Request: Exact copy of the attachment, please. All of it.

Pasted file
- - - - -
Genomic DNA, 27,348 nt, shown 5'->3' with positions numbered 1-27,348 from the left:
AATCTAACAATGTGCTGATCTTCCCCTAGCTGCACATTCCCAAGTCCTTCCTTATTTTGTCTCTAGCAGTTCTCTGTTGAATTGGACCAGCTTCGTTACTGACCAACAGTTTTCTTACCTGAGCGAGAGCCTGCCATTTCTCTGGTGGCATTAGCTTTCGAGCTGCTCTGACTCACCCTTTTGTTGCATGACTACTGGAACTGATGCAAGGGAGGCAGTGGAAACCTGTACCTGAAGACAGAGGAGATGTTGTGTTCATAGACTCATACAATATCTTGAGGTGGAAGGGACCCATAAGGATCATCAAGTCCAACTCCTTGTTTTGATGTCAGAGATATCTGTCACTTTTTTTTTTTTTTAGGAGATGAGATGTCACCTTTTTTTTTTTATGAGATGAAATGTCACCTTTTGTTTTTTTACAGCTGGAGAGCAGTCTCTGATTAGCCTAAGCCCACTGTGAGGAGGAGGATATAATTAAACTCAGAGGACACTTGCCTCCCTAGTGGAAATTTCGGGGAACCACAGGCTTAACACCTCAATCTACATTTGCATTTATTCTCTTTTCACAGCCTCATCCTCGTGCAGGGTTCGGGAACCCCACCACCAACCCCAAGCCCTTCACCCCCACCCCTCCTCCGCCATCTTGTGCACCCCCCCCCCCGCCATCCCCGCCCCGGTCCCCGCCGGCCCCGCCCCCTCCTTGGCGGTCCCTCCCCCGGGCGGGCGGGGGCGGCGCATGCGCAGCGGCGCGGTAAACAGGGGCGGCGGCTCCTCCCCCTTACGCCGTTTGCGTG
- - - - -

Genomic DNA, 27,348 nt, shown 5'->3' with positions numbered 1-27,348 from the left:
AATCTAACAATGTGCTGATCTTCCCCTAGCTGCACATTCCCAAGTCCTTCCTTATTTTGTCTCTAGCAGTTCTCTGTTGAATTGGACCAGCTTCGTTACTGACCAACAGTTTTCTTACCTGAGCGAGAGCCTGCCATTTCTCTGGTGGCATTAGCTTTCGAGCTGCTCTGACTCACCCTTTTGTTGCATGACTACTGGAACTGATGCAAGGGAGGCAGTGGAAACCTGTACCTGAAGACAGAGGAGATGTTGTGTTCATAGACTCATACAATATCTTGAGGTGGAAGGGACCCATAAGGATCATCAAGTCCAACTCCTTGTTTTGATGTCAGAGATATCTGTCACTTTTTTTTTTTTTTAGGAGATGAGATGTCACCTTTTTTTTTTTATGAGATGAAATGTCACCTTTTGTTTTTTTACAGCTGGAGAGCAGTCTCTGATTAGCCTAAGCCCACTGTGAGGAGGAGGATATAATTAAACTCAGAGGACACTTGCCTCCCTAGTGGAAATTTCGGGGAACCACAGGCTTAACACCTCAATCTACATTTGCATTTATTCTCTTTTCACAGCCTCATCCTCGTGCAGGGTTCGGGAACCCCACCACCAACCCCAAGCCCTTCACCCCCACCCCTCCTCCGCCATCTTGTGCACCCCCCCCCCCGCCATCCCCGCCCCGGTCCCCGCCGGCCCCGCCCCCTCCTTGGCGGTCCCTCCCCCGGGCGGGCGGGGGCGGCGCATGCGCAGCGGCGCGGTAAACAGGGGCGGCGGCTCCTCCCCCTTACGCCGTTTGCGTG